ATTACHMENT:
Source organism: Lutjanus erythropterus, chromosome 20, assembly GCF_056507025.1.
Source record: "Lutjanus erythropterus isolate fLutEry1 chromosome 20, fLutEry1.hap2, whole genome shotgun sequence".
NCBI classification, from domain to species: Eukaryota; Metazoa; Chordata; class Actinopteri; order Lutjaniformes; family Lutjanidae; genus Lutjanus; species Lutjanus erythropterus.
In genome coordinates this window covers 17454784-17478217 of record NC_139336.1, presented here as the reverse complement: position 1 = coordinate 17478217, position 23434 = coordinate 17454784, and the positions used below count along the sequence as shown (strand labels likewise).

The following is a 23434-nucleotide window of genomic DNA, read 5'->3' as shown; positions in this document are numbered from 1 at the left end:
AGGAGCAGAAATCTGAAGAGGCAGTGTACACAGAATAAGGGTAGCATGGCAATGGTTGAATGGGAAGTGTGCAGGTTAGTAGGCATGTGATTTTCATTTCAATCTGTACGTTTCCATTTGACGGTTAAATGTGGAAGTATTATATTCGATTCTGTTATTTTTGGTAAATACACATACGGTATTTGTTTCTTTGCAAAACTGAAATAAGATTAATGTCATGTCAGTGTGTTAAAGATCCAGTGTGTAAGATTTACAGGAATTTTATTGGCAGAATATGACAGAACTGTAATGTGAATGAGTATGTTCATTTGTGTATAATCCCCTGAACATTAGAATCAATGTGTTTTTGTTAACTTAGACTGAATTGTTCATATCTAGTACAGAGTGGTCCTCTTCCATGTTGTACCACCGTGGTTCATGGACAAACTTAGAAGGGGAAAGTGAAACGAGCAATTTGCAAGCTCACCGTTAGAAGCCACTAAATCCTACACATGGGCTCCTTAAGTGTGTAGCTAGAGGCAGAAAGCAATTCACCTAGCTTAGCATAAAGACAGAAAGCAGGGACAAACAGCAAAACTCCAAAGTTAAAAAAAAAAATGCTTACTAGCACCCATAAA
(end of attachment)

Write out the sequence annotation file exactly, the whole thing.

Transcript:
Source organism: Lutjanus erythropterus, chromosome 20, assembly GCF_056507025.1.
Source record: "Lutjanus erythropterus isolate fLutEry1 chromosome 20, fLutEry1.hap2, whole genome shotgun sequence".
NCBI classification, from domain to species: Eukaryota; Metazoa; Chordata; class Actinopteri; order Lutjaniformes; family Lutjanidae; genus Lutjanus; species Lutjanus erythropterus.
In genome coordinates this window covers 17454784-17478217 of record NC_139336.1, presented here as the reverse complement: position 1 = coordinate 17478217, position 23434 = coordinate 17454784, and the positions used below count along the sequence as shown (strand labels likewise).

The following is a 23434-nucleotide window of genomic DNA, read 5'->3' as shown; positions in this document are numbered from 1 at the left end:
AGGAGCAGAAATCTGAAGAGGCAGTGTACACAGAATAAGGGTAGCATGGCAATGGTTGAATGGGAAGTGTGCAGGTTAGTAGGCATGTGATTTTCATTTCAATCTGTACGTTTCCATTTGACGGTTAAATGTGGAAGTATTATATTCGATTCTGTTATTTTTGGTAAATACACATACGGTATTTGTTTCTTTGCAAAACTGAAATAAGATTAATGTCATGTCAGTGTGTTAAAGATCCAGTGTGTAAGATTTACAGGAATTTTATTGGCAGAATATGACAGAACTGTAATGTGAATGAGTATGTTCATTTGTGTATAATCCCCTGAACATTAGAATCAATGTGTTTTTGTTAACTTAGACTGAATTGTTCATATCTAGTACAGAGTGGTCCTCTTCCATGTTGTACCACCGTGGTTCATGGACAAACTTAGAAGGGGAAAGTGAAACGAGCAATTTGCAAGCTCACCGTTAGAAGCCACTAAATCCTACACATGGGCTCCTTAAGTGTGTAGCTAGAGGCAGAAAGCAATTCACCTAGCTTAGCATAAAGACAGAAAGCAGGGACAAACAGCAAAACTCCAAAGTTAAAAAAAAAAATGCTTACTAGCACCCATAAA